Tony Blair pledged yesterday to make the National Health Service "once again the envy of the world" when he published the Government's national plan to modernise the system for the 21st century.

Tony Blair pledged yesterday to make the National Health Service "once again the envy of the world" when he published the Government's national plan to modernise the system for the 21st century.

The Prime Minister declared that the NHS would become a patient-centred service for the first time since its inception in 1948 as he announced proposals to tie huge investment to widespread reform.

More than 20,000 extra nurses, 7,500 more consultants and 2,000 GPs will be employed, while 7,000 more NHS beds will also be funded over the next four years. More than 3,000 GP surgeries will be modernised and more than 100 new hospital schemes will be built over the next 10 years.

Under the plan, the maximum waiting time for an operation will be cut to three months by 2008, and everyone will be able to get an appointment with a GP within 48 hours by 2004.

The waiting list pledge is the most ambitious in the plan. Currently 30 per cent of patients - about 300,000 - wait longer than three months for an operation. Ministers have set a target of cutting waiting lists by three times the figure of 100,000 promised at the last election. That took investment of hundreds of millions of pounds, and came to be seen as a millstone round the Government's neck.

The maximum waiting time for an operation will initially be cut from the present 18 months to six months by 2005, with the most urgent cases seen most rapidly. Patients whose operation is cancelled on the day it is due will be guaranteed surgery within 28 days, or have their treatment funded in the private sector. "Patient advocates" will be posted in every hospital.

The Government has embraced the private sector in a historic "concordat" for a Labour administration, which will see greater collaboration over the use of operating theatres, equipment and beds to cut waiting lists. Twenty new specialist centres devoted to routine surgery are to be built with the private sector, which will ultimately do 500,000 operations a year.

As part of an overhaul of long-term care, elderly people in residential homes will be given free nursing care, while £900m will be spent on rehabilitation services for those who leave hospital. But organisations for the elderly were angry and disappointed that the Government rejected recommendations by the Royal Commission on long-term care that personal care - washing and dressing - should also be free.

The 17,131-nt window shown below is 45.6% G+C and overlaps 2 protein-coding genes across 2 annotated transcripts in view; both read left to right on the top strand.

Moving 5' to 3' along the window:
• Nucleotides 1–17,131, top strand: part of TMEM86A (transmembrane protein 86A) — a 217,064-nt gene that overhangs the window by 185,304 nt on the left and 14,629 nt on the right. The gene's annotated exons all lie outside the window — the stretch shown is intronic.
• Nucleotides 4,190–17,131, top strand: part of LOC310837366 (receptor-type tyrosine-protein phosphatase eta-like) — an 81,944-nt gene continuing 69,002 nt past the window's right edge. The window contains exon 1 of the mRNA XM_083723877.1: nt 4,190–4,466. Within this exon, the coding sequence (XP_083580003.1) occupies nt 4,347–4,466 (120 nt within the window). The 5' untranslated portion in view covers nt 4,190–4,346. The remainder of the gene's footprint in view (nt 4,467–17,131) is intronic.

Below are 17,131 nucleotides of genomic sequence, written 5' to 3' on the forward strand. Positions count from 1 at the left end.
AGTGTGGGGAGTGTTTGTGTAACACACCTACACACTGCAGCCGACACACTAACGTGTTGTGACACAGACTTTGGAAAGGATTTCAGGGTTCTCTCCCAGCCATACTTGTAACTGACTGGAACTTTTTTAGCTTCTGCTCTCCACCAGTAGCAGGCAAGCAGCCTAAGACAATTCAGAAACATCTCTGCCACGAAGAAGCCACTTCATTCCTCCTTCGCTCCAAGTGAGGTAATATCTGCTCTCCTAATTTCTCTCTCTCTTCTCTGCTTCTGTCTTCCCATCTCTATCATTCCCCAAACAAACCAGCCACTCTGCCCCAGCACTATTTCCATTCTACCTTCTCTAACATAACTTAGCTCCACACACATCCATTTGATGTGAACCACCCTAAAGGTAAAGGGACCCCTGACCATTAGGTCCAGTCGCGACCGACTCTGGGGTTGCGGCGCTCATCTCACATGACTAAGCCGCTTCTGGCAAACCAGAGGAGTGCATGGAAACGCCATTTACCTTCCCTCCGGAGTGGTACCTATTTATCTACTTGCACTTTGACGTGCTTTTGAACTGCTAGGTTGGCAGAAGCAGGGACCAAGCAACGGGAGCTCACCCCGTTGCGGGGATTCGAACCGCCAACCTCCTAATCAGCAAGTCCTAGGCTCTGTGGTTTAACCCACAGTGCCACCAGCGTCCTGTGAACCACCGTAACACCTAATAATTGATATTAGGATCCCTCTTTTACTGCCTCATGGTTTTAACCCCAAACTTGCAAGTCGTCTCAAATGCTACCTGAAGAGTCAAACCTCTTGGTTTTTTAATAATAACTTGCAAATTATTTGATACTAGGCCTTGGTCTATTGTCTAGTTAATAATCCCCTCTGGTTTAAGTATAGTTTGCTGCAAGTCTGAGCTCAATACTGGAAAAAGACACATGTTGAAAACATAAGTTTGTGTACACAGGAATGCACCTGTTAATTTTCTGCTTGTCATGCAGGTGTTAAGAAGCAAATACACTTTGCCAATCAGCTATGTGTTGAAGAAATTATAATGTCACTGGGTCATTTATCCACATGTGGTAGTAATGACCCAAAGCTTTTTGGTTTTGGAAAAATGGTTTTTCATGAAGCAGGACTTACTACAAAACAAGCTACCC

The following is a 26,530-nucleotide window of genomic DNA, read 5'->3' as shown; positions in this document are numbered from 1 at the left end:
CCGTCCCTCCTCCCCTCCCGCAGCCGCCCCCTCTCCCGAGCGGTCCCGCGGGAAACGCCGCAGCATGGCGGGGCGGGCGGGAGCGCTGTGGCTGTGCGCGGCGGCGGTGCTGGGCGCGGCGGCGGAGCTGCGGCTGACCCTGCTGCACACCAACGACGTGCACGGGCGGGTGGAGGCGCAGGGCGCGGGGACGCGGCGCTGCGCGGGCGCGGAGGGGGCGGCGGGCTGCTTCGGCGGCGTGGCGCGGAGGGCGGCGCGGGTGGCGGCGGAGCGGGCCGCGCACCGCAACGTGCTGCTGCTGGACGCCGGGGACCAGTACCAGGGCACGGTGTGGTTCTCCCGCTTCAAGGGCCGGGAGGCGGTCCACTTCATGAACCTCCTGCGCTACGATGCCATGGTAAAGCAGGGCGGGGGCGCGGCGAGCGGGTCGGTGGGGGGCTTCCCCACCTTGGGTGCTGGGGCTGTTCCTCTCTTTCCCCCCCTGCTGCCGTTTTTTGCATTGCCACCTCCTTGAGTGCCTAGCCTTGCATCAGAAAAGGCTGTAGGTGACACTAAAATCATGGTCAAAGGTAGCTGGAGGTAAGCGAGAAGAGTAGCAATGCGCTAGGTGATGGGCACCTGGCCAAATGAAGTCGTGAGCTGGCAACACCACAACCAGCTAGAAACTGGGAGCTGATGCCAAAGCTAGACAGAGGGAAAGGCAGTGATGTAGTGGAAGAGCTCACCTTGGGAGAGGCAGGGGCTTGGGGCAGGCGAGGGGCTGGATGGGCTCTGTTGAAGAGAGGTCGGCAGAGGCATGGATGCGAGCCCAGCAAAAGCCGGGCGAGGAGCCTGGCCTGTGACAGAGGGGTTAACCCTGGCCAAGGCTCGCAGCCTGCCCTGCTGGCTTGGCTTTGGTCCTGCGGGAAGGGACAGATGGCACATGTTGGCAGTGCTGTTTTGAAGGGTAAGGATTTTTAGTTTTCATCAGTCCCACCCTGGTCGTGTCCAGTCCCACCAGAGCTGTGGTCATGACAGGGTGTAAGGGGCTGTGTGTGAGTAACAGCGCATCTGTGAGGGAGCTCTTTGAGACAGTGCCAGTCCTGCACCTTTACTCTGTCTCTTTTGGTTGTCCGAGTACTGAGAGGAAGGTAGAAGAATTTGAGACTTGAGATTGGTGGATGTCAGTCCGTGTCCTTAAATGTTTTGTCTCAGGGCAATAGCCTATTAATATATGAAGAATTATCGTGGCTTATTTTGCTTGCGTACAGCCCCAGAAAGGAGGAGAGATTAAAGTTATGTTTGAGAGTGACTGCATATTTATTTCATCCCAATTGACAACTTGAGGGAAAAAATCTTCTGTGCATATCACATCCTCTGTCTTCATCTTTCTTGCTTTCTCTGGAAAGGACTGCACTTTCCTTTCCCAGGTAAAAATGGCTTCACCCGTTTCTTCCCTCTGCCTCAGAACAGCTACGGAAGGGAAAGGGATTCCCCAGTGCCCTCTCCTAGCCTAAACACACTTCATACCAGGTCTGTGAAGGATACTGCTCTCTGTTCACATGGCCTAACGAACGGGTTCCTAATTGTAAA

Of the 7,000 new NHS beds, more than 5,000 will be intermediate care places provided in cottage hospitals and nursing homes to stop so-called "bed-blocking" by the elderly.

Mr Blair stressed that the Government was committed to the NHS's founding principle of high-quality care, free at the point of delivery. But ministers working with NHS staff had looked "long and hard" at all aspects of the service, and the Prime Minister said he was determined to end "relics" of a system designed for the 1940s.

Doctors' contracts, demarcations between staff, the split between social services and hospitals on elderly care, and the stand-off between the NHS and the private sector would all be transformed, he said.

Newly qualified consultants will be barred from working outside the NHS for their first seven years, while nurses will be given new responsibilities.

The medical professions welcomed most of the plans, but the British Medical Association warned that moves to change consultants' contracts could drive young doctors out of the NHS.

Alan Milburn, Secretary of State for Health, said the plan represented a "once-in-a-lifetime opportunity" to revolutionise the NHS. He stressed that the system could not be transformed overnight, but said most people would see real change by next year.

Mr Milburn said the plan involved a fundamental change from the outdated culture of the NHS and warned that poorly performing hospitals would not be tolerated. Under a new system of "earned autonomy", those hospitals with the best practice would be left to arrange their affairs but those that underperformed could be taken over centrally.

He was unapologetic about plans to ban new consultants from working in private practice, claiming that such lucrative work should be a reward not a right. "There should only be one vested interest in the NHS and that is the vested interest of the patient," he said.

The Tory leader, William Hague, accused Mr Blair of a "record of failure" on the NHS and said people would be amazed that some changes would not come in until 2008.